“No!” I replied. “And you, Anne?”

“No,” was her encouraging answer, followed by, “I’ll be visiting a friend in L.A. Let’s get together.”

When the car door opened, everything changed

We went out for a bite, returned to her friend’s home, and as I was opening the driver’s door to escort her to the front door, Anne pulled me toward her for our first kiss!

I had fallen in love with her, and what I wanted all of these many years was a real, loving relationship. And now that was possible.

You are probably wondering, as I did then, What changed?

One of her sisters married an American, and her parents just loved the guy. That opened the door after six years of handshakes, six years of honoring Anne’s respect for her parents’ wishes, six years in which a wonderful friendship formed the basis of our marriage in 1976.

Our son, and his wife, who is from Nagoya, Japan, reside in Hong Kong and have given us the love of our lives, our 7-year-old grandson, Kai.

Every summer for all of these wonderful 47 years, when we go to a supermarket to buy a watermelon, we both stop, look at each other and remember.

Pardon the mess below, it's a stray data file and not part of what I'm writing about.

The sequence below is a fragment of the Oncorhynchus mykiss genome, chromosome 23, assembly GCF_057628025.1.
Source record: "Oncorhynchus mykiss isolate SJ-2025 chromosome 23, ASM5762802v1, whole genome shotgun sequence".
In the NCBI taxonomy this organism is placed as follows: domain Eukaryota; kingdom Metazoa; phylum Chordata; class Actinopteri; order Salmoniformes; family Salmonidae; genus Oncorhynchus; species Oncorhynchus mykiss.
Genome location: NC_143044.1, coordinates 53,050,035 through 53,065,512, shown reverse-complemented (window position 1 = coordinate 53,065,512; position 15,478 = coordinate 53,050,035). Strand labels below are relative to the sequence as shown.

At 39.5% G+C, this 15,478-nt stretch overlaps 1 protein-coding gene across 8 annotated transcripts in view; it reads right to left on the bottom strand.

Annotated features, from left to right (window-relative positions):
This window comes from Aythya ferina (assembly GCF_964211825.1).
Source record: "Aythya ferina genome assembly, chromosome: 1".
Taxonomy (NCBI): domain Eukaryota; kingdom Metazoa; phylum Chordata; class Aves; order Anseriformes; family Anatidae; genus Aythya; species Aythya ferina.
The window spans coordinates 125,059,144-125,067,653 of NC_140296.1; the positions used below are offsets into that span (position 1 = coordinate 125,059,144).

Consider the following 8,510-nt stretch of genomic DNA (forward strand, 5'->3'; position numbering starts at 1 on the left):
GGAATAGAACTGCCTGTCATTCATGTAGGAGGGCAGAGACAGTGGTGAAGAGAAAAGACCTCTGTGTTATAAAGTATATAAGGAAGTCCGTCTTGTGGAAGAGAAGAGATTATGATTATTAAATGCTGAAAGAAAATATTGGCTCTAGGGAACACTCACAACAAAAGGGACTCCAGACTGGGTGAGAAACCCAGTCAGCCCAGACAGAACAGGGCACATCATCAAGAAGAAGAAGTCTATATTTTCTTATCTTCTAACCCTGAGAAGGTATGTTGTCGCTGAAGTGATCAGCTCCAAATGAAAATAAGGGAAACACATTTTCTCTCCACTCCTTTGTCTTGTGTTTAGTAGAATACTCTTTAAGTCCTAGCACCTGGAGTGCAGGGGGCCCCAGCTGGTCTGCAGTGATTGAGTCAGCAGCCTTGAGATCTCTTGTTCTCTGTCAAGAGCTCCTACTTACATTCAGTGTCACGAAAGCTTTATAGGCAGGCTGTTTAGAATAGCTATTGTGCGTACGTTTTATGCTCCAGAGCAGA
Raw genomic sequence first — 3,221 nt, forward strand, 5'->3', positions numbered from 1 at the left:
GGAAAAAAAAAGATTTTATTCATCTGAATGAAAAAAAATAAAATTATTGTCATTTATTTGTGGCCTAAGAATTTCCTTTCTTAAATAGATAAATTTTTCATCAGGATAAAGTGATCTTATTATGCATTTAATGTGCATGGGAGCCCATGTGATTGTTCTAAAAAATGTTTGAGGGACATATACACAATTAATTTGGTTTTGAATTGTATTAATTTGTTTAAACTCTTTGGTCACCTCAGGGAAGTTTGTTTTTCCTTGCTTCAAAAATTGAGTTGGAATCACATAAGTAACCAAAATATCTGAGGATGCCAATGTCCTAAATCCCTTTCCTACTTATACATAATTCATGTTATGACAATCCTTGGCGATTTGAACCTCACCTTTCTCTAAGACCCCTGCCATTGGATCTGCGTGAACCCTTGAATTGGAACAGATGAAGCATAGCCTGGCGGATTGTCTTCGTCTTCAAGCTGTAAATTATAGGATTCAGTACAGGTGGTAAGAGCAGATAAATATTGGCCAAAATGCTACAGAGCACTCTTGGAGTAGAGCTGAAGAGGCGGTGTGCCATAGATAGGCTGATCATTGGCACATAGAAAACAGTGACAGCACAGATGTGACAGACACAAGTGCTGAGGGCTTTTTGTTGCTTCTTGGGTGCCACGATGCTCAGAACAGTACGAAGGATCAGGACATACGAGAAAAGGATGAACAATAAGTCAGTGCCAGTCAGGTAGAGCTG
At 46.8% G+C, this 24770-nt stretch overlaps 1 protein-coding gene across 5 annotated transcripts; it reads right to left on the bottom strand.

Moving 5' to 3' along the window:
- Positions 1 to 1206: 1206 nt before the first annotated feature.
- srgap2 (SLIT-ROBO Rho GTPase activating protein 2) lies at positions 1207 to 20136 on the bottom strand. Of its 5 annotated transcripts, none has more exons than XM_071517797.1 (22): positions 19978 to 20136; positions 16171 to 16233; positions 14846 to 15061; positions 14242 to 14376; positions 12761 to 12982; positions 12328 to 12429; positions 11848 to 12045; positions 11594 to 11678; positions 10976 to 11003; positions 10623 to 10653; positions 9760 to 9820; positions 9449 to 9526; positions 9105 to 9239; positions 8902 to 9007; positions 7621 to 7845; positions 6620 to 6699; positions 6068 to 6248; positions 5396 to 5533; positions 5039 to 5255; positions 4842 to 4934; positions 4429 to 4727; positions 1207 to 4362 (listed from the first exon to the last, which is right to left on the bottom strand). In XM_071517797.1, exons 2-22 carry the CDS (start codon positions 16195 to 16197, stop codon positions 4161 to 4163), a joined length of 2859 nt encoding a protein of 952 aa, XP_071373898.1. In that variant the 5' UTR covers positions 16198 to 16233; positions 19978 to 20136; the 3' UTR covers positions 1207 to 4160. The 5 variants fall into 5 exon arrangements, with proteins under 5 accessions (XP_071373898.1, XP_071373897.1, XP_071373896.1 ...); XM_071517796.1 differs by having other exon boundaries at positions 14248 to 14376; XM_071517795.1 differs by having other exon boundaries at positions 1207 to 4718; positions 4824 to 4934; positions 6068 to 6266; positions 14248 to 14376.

Dennis Beaver practices law in Bakersfield, Calif., and welcomes comments and questions from readers, which may be faxed to (661) 323-7993, or e-mailed to And be sure to visit


This article was written by and presents the views of our contributing adviser, not the Kiplinger editorial staff. You can check adviser records with the SEC or with FINRA.

H. Dennis Beaver, Esq.
Attorney at Law, Author of "You and the Law"

After attending Loyola University School of Law, H. Dennis Beaver joined California's Kern County District Attorney's Office, where he established a Consumer Fraud section. He is in the general practice of law and writes a syndicated newspaper column, "You and the Law." Through his column he offers readers in need of down-to-earth advice his help free of charge. "I know it sounds corny, but I just love to be able to use my education and experience to help, simply to help. When a reader contacts me, it is a gift."